The proposed development is grounded in a thorough and detailed understanding of the historic built environment in and around the site. The existing buildings and spaces of the site and its surroundings have been carefully assessed by heritage experts. The proposed development retains, refurbishes and reuses the buildings on the site that are of heritage significance. The new buildings on the site have been carefully designed to respect the retained buildings (including the locally listed buildings), the setting of nearby listed buildings and the character and appearance of the Elder Street Conservation Area. In some cases we are going further, restoring the appearance of buildings to their original form. The new development will give life to the site and the surrounding area. It will provide the older buildings of the site with a long term and sustainable future in direct terms, and will indirectly help to do the same for the conservation area. The design of the proposed development preserves and enhances the setting of listed buildings and the character and appearance of the Elder Street Conservation Area.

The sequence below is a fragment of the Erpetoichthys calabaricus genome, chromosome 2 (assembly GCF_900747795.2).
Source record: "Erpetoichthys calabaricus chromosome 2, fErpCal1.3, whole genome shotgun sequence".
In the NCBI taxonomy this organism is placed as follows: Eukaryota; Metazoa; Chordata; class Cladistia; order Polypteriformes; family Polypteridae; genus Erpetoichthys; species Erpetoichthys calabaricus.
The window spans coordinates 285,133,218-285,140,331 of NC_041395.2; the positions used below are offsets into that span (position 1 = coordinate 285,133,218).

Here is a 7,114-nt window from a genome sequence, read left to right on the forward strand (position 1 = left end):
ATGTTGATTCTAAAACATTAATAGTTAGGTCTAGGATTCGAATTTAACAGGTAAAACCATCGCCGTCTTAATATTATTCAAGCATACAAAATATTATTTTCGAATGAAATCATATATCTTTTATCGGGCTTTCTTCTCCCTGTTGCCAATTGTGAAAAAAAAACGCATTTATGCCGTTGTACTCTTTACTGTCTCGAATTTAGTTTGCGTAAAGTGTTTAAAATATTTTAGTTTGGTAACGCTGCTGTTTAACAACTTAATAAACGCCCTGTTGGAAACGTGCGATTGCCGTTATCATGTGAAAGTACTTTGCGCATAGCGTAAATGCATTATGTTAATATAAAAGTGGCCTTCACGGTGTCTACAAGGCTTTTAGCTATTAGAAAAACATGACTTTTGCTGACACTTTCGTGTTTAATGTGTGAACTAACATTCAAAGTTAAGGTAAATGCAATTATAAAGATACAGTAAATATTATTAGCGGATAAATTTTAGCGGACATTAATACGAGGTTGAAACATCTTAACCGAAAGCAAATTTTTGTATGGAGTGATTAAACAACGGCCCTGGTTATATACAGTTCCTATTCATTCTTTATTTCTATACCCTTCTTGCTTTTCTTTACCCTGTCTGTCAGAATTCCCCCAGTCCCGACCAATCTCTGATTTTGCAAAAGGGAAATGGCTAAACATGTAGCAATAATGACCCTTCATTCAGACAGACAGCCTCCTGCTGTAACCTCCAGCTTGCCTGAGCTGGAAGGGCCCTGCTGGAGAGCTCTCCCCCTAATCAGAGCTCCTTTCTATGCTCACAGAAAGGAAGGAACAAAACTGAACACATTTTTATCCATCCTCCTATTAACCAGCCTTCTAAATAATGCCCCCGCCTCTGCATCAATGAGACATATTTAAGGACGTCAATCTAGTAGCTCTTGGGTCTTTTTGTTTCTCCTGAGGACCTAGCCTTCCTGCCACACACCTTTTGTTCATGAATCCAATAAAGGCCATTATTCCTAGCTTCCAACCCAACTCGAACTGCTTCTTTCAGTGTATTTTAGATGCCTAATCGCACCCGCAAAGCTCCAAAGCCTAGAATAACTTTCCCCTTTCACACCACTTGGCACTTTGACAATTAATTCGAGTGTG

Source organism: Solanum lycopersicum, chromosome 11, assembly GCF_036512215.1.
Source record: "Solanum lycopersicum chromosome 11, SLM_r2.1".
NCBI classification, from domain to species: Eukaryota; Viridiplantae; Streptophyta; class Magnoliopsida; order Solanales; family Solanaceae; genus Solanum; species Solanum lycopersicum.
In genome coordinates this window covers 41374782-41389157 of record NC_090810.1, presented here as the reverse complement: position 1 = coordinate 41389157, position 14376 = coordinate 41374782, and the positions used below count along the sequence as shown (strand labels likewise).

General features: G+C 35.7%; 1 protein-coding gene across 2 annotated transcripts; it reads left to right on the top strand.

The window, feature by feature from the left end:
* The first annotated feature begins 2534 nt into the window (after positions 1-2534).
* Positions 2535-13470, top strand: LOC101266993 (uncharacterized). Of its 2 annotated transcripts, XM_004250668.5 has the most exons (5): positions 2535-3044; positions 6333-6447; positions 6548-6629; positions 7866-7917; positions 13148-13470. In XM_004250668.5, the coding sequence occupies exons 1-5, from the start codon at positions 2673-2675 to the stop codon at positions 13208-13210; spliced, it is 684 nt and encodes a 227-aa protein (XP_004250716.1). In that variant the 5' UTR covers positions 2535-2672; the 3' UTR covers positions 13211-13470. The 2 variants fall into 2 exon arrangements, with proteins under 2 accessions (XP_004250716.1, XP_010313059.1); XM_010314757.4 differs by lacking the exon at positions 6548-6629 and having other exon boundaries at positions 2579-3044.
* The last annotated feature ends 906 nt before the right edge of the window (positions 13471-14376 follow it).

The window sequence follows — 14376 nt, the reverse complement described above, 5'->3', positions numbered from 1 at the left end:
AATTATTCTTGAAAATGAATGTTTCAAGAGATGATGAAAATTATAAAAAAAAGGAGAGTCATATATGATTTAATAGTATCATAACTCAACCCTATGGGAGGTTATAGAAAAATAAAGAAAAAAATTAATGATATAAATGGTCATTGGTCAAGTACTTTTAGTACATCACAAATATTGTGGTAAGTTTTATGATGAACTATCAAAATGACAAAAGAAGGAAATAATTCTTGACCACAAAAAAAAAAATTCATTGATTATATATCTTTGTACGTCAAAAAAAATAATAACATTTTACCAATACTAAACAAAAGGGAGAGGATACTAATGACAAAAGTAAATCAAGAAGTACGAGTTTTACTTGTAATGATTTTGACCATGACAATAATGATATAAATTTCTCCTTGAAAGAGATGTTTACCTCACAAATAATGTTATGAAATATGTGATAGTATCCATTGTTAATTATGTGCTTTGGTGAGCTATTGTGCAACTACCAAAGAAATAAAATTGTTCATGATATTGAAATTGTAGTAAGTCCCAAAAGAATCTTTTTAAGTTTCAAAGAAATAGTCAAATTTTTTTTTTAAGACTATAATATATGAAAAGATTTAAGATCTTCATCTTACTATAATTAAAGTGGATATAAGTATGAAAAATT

A central driver for the Blossom Street development and evolution of these proposals has been a belief in and commitment to the value of consultation as a mechanism for building relationships with the local community, responding responsibly to the context of the local built environment and improving design. Consultation has involved ongoing dialogue with the local community. Our programme of events, presentations and meetings were designed to inform and seek feedback on the initial and evolving designs, providing ongoing opportunities for input from residents and groups. We also sought to keep you informed on the progression of the designs and consultation activity through regular updates. In addition, we have consulted extensively with the London Borough of Tower Hamlets, the GLA, English Heritage, CABE and the local Conservation and Design Advisory Panel (CADAP). We believe the consultation has been open, transparent, and collaborative. We do believe the scheme is far better for the involvement of the local community. The discussions with the Spitalfields Community Group, Spitalfields Society, the Spitalfields Trust and the local residents have improved our plans and we thank you, again, for your time and effort during our consultation. This is the first of a number of posts we will be publishing over the next few weeks, covering all aspects of the scheme and the design process.